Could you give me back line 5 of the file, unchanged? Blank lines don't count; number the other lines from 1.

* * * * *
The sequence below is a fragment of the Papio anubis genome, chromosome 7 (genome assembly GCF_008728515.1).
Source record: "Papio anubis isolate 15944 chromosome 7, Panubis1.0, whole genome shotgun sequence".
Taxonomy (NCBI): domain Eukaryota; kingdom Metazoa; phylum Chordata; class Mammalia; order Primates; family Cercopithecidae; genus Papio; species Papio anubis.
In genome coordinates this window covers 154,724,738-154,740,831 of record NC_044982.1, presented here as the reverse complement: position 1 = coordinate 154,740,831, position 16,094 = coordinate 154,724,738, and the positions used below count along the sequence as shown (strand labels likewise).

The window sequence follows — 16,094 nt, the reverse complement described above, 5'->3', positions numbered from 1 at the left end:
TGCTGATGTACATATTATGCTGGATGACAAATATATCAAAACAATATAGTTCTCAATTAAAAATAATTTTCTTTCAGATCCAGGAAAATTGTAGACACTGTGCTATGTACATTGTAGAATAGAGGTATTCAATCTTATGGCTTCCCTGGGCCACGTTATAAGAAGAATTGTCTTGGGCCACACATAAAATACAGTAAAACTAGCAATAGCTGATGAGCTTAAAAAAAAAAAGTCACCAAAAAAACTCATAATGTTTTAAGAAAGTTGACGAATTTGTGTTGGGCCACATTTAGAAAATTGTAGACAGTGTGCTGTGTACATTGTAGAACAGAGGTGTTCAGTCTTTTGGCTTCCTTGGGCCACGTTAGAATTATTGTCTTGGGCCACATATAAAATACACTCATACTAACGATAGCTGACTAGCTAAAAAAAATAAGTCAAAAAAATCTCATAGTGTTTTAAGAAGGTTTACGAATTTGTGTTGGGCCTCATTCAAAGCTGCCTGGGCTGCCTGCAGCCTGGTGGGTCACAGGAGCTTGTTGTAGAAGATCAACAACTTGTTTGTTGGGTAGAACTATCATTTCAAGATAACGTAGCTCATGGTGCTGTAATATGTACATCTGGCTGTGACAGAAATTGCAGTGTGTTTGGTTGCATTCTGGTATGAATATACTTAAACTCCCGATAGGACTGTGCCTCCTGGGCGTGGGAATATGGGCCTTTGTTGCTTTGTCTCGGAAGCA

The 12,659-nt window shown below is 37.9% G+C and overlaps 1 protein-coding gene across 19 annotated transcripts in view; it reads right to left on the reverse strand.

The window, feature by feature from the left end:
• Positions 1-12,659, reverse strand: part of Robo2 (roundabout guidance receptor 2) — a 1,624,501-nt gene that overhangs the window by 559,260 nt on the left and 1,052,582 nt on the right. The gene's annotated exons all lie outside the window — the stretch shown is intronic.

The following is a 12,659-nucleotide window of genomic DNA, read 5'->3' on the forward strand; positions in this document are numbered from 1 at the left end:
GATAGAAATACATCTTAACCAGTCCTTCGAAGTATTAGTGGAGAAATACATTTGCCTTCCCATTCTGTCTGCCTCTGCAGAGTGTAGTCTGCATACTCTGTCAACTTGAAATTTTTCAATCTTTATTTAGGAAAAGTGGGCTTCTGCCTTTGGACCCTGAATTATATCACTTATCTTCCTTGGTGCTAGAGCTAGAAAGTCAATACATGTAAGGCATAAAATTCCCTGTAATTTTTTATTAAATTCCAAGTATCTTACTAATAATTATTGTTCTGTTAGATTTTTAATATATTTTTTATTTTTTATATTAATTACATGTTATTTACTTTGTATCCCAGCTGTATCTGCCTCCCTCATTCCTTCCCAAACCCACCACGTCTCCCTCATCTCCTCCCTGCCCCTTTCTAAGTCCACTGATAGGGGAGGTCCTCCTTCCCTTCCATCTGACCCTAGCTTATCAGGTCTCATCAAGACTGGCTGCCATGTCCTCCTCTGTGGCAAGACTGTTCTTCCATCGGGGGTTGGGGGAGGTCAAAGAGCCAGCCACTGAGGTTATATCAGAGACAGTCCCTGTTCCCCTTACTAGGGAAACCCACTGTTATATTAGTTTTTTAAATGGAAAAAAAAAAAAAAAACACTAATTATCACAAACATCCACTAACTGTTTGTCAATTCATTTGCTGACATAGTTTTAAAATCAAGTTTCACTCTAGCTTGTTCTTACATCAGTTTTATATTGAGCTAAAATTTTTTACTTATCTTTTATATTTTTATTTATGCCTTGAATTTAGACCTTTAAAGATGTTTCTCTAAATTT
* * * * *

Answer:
The window sequence follows — 16,094 nt, the reverse complement described above, 5'->3', positions numbered from 1 at the left end: